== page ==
Every year I promise myself that I won’t go on another backpacking trip.
I always break my promise.
Last year, my friend Steve got me on video saying I would never do this again… as we walked out of Sequoia National Park. This year was no different. The hiking trip was murder. The first day, after very little sleep and no time acclimating to the altitude, we hiked a continuous uphill 5-6 mile trek over our first mountain pass. We finally made it, but we all felt like crap.
I felt ok, until we set up camp. That’s when the altitude sickness and dehydration set in. I had a pounding headache and I felt like barfing. My friend Brian is in residency, and he made me eat “even if I puke everything up”. Good thing I did – I immediately felt better once I ate. It’s great having a medical practitioner in our group.
After each day of hiking, we were so tired, we’d set up camp, cook dinner (aka boil water and add it to our dried food), then go to sleep. No fires meant that there was no point in staying up. It was too cold to mingle. I felt sorry for Brian… he decided to pack light and only bring a hammock. It was a cold week for him.
We spent any down time we had either sleeping or fishing. I tried my luck at fly fishing this time. $30 pole at Big 5 (where one of our church college students works!)… and about $5 on some extra flies. Worth every penny.
I was really excited to bring instant coffee and milk tea from Japan on our backpacking trip. I thought it’d be really cool and different… but when we got to our first campsite, I realized my friends had brought cool Japanese things too! My friend Nobu had BETTER instant coffee (strawberry latte and mocha latte)… and my friend Steve had brought a bunch of ramen. They even made a type of spam musubi for lunch!! That’s what happens when you camp with Japanese Americans…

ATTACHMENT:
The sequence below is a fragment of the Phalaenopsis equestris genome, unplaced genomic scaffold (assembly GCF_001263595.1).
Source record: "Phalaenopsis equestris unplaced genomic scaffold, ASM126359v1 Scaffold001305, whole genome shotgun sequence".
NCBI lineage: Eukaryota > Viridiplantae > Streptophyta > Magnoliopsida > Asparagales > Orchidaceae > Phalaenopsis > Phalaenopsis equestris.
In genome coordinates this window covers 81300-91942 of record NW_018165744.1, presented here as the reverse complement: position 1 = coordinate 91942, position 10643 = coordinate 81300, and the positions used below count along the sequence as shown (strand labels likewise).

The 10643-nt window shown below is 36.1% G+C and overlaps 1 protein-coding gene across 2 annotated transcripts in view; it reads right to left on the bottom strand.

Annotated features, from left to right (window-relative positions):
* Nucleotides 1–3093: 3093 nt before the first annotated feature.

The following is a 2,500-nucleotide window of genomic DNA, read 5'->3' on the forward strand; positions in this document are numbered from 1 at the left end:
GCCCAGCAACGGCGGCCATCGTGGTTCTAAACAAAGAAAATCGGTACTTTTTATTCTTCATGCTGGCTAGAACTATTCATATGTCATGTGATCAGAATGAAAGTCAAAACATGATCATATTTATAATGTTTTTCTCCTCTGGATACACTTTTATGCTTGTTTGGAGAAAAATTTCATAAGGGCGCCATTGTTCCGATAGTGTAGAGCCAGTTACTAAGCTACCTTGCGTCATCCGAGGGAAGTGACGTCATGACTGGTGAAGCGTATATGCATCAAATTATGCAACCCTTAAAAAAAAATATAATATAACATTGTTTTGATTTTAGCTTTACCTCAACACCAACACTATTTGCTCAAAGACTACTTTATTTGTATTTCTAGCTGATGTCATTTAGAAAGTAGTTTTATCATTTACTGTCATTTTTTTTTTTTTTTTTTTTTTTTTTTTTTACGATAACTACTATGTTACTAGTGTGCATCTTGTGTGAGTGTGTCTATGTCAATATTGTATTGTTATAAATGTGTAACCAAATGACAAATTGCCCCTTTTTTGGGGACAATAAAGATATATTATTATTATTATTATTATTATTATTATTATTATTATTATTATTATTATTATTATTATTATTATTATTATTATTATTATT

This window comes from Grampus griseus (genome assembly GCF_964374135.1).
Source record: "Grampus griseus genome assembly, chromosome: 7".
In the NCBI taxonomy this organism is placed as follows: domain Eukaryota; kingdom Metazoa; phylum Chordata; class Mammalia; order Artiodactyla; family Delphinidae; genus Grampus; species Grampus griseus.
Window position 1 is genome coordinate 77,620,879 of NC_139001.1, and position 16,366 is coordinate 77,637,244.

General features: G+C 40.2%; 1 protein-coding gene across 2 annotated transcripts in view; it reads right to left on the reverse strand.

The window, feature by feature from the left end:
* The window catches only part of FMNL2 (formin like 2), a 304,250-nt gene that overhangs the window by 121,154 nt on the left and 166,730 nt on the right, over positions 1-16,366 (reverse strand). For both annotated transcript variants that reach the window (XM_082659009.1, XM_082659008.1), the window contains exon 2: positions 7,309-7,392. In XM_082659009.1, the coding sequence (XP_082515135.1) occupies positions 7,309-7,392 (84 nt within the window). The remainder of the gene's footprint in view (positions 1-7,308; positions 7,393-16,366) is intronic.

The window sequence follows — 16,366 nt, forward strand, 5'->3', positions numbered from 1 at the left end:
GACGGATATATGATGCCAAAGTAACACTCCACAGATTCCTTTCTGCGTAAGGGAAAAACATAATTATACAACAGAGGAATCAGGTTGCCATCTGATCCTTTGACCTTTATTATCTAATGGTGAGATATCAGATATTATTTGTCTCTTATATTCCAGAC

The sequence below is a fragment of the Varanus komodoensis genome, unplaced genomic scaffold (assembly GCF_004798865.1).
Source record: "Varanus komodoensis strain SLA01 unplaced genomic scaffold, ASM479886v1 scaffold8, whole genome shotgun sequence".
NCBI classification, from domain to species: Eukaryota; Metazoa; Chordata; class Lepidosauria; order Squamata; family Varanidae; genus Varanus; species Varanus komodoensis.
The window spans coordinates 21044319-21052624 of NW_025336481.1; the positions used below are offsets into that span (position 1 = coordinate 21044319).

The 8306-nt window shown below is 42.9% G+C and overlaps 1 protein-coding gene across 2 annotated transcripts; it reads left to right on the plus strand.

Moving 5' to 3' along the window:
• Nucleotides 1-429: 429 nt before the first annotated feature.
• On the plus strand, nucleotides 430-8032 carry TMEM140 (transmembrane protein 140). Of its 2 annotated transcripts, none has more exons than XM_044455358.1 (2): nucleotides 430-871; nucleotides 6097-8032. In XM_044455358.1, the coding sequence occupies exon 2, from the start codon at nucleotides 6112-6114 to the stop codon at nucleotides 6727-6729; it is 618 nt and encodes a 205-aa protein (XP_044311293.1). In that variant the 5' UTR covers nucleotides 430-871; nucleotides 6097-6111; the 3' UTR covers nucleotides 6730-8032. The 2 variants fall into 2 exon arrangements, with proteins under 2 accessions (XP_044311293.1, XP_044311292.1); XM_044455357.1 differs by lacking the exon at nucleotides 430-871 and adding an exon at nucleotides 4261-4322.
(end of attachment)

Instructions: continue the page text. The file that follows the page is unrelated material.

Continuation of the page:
Even Mark, the one Australian that came with us, was very Japanese. He’d been on the JET program and knew how to speak Japanese. He had a cool little chair from the 100-yen store in Japan that he brought.
There’s no way to carry enough water with us for 5 days, so we have to stop at lakes and rivers to refill. We had 3 types of water purification: a gravity filter, a pump, and Steripens. The water up here is already pretty clean. It naturally tastes pretty sweet compared to the bottled water back in the city.
We decided to hike out a day early. We always do. But… it may have been a mistake.
We did almost 15 miles up and over our last mountain pass, and down a never-ending trail out to the car. We got lost a few times trying to stay on the trail. At one point, the trail was on a VERY steep mountain and shrunk down to about 18 inches wide (just enough room for you to hike). I tripped at one point and almost slipped down the hill. I was so scared I practically crapped my pants.
By the time we got out, all restaurants were closed. BOO. McDonalds became our saving grace.
So why do I go on these miserable trips? Quite frankly… for my friends. They make the trip enjoyable. The one thing I regret over the years is letting my friendship with them drift. Although I love serving God and the great people I meet at church… I wish I had spent more time in the last decade with these guys. So in the end, even if I’m miserable hiking up some insane mountain, I still consider myself extremely lucky to be spending time with these guys. God blessed me with some of the best friends growing up.